‘Tis the season for mulled wine, mince pies, and magic under the mistletoe…
Flora loves Christmas more than anything else in the world, so she’s gutted when her Scrooge-alike boss fires her from Deck the Halls Christmas emporium. But now she finally has a chance to follow her dreams – and what better place to start than the home of Christmas?
Before she can say ‘sleigh bells’, Flora’s on her way to Lapland in a campervan-cum-Christmas-shop. She can’t wait to spend her days drinking hot chocolate and taking reindeer-drawn carriage rides, but something Flora didn’t expect was meeting Connor, a Norse god of a man who makes her heart flutter and snowflakes swirl in her stomach. There’s just one problem: Connor hates Christmas.
Can Flora convince Connor of the joys of Christmas – and will she find a festive romance along the way?
Straight talking Flora loves Christmas and excels at spreading the Christmas spirit so is the ideal person to work in a Christmas shop. As a Christmasphile myself, I connected to her immediately and adored the descriptions of Deck the Halls. It reminded me of my favourite shop, Käthe Wohlfahrt in York where I’d love to work. I understood her motivation to own a Christmas shop and travel to Lapland, another one of my dream places to visit. She is zany and over the top in many ways but has a heart of gold which gives the novel warmth and cosiness you need for a Christmas read. Connor was a great character and the vision of him in an elf suit made me chuckle and the idea of van life was intriguing and made this novel different to others.
Would I recommend?
Yes, this is an enjoyable escape to Lapland for some festive romance and fun with a Christmas loving heroine. You can’t help but feel in the Christmas spirit when reading and it makes you want to put your tree up already.
Rebecca Raisin is a true bibliophile. This love of books morphed into the desire to write them. She’s been widely published in short story anthologies, and in fiction magazines. And now she is focusing on writing romance.
Rebecca aims to write characters you can see yourself being friends with. People with big hearts who care about relationships and believe in true love.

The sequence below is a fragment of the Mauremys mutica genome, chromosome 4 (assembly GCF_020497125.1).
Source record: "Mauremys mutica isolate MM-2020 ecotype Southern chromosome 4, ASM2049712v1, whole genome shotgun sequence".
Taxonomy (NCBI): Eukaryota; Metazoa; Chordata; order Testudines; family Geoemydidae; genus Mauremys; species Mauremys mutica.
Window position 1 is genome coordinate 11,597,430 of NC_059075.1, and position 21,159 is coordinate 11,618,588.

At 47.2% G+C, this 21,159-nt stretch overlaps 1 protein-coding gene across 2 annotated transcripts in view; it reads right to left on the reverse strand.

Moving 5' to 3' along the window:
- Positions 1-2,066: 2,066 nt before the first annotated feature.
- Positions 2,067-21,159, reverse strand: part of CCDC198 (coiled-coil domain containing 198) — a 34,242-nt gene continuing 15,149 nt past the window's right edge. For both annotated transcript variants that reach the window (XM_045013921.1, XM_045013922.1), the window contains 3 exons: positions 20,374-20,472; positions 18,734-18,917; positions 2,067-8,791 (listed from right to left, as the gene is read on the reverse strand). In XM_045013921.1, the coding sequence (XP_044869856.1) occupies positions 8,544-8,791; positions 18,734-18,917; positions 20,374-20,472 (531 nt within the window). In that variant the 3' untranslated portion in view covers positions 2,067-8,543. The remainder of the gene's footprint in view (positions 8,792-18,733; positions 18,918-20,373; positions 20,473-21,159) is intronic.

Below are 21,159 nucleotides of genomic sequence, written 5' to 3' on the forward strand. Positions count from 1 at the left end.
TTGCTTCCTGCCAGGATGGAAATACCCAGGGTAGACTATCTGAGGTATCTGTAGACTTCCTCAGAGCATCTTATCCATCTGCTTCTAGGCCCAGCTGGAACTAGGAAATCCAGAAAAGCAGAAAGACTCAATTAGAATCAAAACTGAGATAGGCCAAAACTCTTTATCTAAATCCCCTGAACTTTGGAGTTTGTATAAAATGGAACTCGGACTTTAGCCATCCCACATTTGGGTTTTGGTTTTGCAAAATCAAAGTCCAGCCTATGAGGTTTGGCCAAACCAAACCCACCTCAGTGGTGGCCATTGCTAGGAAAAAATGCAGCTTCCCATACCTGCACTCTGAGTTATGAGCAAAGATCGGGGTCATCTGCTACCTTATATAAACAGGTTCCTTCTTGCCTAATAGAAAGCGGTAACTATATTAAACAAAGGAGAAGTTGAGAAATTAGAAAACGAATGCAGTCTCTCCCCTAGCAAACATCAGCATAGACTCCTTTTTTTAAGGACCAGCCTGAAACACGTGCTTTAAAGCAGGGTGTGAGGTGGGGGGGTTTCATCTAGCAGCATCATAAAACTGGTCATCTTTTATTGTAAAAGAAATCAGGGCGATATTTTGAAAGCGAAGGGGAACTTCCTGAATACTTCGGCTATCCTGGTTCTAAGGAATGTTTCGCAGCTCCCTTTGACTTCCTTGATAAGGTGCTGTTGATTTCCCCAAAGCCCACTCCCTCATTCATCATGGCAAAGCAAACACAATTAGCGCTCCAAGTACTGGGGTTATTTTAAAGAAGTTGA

I’m excited to share my second festive novel review this week, The Post Box at the North Pole by Jaimie Admans. Again this is a new author for me but as someone who dreams of visiting the North Pole and a sucker for a vibrant festive book cover how could I resist agreeing to this blog tour. Scroll down to see what my visit was like.
Book Review: The Post Box at theNorth Pole by Jaimie Admans
Sasha Hansley hates Christmas. As a child, it was her favourite time of year, but ever since the tragic death of her mother, it has completely lost its magic.
But when she gets an unexpected phone call from her eccentric estranged father, she’s forced to dust off her snow boots.
He has been running a Lapland-style Christmas village in Norway and after suffering a heart attack, he is on strict doctor’s orders to slow down. Eager to reconnect with her dad, Sasha books the next flight out there. Only she has never actually been on a plane before, let alone to the Arctic Circle.
Met at the runway by drop-dead-gorgeous Taavi Salvesen, they sleigh ride through the snow with the Northern Lights guiding their way.
When Sasha uncovers sacks of unopened Santa mail – letters that children and adults from all over the world write to Santa every year – she realises that she can send a little bit of magic out into the world by replying to some of them.
With Taavi on hand to help, will Sasha rediscover her own excitement for Christmas and find love among the letters?
The Post Box at the North Pole is like one big romantic mug of hot chocolate with extra whipped cream and a splash of Christmas magic! Fans of Holly Martin, Sarah Morgan and Heidi Swain will love this novel!
Oh heck! What a Christmas novel, it’s like a perfect festive movie, full of cheer, snow, emotion and everything I love about them. Not only is the stunning location a character itself and I could imagine myself there happily Sasha is easy to relate to and Taavi with his childish wonder at the Christmas season took my breath away. I loved the descriptions of the North Pole village and as the story unfolded my love for it grew but it was the chemistry between Taavi and Sasha, and her troubled relationship with her father that drew me in. I needed to know how things could be resolved.
Despite being full of warmth, festive spirit and sprinkled with the magic of nisse, there is an undercurrent of deep emotions, secrets and darkness throughout. Without this depth, the idyllic nature of the scenery and theme of this novel could have veered towards sickly sweet but instead was a joy to read.
Would I recommend?
Yes. I’ve still have a few festive books in my stash but this is an exquisite journey to a magical place with a swoonsome love interest and realistic heroine to relate to. With a stunning location that oozes the seasonal magic, this is pure Christmassy escapism with romance, family drama and Santa. It has to be one of my top festive books on my forever shelf and I’ll be visiting Taavi, the nisse and the North Pole again and again.